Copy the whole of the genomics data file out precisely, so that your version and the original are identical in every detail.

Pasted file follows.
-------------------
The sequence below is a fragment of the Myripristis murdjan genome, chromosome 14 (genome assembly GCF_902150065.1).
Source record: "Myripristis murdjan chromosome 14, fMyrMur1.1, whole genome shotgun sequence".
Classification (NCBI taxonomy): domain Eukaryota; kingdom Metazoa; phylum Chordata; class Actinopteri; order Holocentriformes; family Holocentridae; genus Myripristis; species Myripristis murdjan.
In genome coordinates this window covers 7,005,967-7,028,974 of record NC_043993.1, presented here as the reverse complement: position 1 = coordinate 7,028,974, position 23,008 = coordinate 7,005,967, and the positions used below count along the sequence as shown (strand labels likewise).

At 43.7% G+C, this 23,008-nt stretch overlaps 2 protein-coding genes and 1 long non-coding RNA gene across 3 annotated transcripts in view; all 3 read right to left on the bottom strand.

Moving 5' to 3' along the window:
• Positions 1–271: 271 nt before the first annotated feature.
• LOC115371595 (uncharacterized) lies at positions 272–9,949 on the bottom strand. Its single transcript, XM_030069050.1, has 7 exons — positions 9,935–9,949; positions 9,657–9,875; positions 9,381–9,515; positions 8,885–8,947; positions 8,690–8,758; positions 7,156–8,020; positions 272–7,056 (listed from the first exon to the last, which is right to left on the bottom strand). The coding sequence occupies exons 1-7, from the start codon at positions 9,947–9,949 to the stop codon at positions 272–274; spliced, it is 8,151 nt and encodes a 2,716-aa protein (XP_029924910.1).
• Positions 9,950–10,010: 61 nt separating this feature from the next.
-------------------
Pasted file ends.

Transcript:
The sequence below is a fragment of the Myripristis murdjan genome, chromosome 14 (genome assembly GCF_902150065.1).
Source record: "Myripristis murdjan chromosome 14, fMyrMur1.1, whole genome shotgun sequence".
Classification (NCBI taxonomy): domain Eukaryota; kingdom Metazoa; phylum Chordata; class Actinopteri; order Holocentriformes; family Holocentridae; genus Myripristis; species Myripristis murdjan.
In genome coordinates this window covers 7,005,967-7,028,974 of record NC_043993.1, presented here as the reverse complement: position 1 = coordinate 7,028,974, position 23,008 = coordinate 7,005,967, and the positions used below count along the sequence as shown (strand labels likewise).

At 43.7% G+C, this 23,008-nt stretch overlaps 2 protein-coding genes and 1 long non-coding RNA gene across 3 annotated transcripts in view; all 3 read right to left on the bottom strand.

Moving 5' to 3' along the window:
• Positions 1–271: 271 nt before the first annotated feature.
• LOC115371595 (uncharacterized) lies at positions 272–9,949 on the bottom strand. Its single transcript, XM_030069050.1, has 7 exons — positions 9,935–9,949; positions 9,657–9,875; positions 9,381–9,515; positions 8,885–8,947; positions 8,690–8,758; positions 7,156–8,020; positions 272–7,056 (listed from the first exon to the last, which is right to left on the bottom strand). The coding sequence occupies exons 1-7, from the start codon at positions 9,947–9,949 to the stop codon at positions 272–274; spliced, it is 8,151 nt and encodes a 2,716-aa protein (XP_029924910.1).
• Positions 9,950–10,010: 61 nt separating this feature from the next.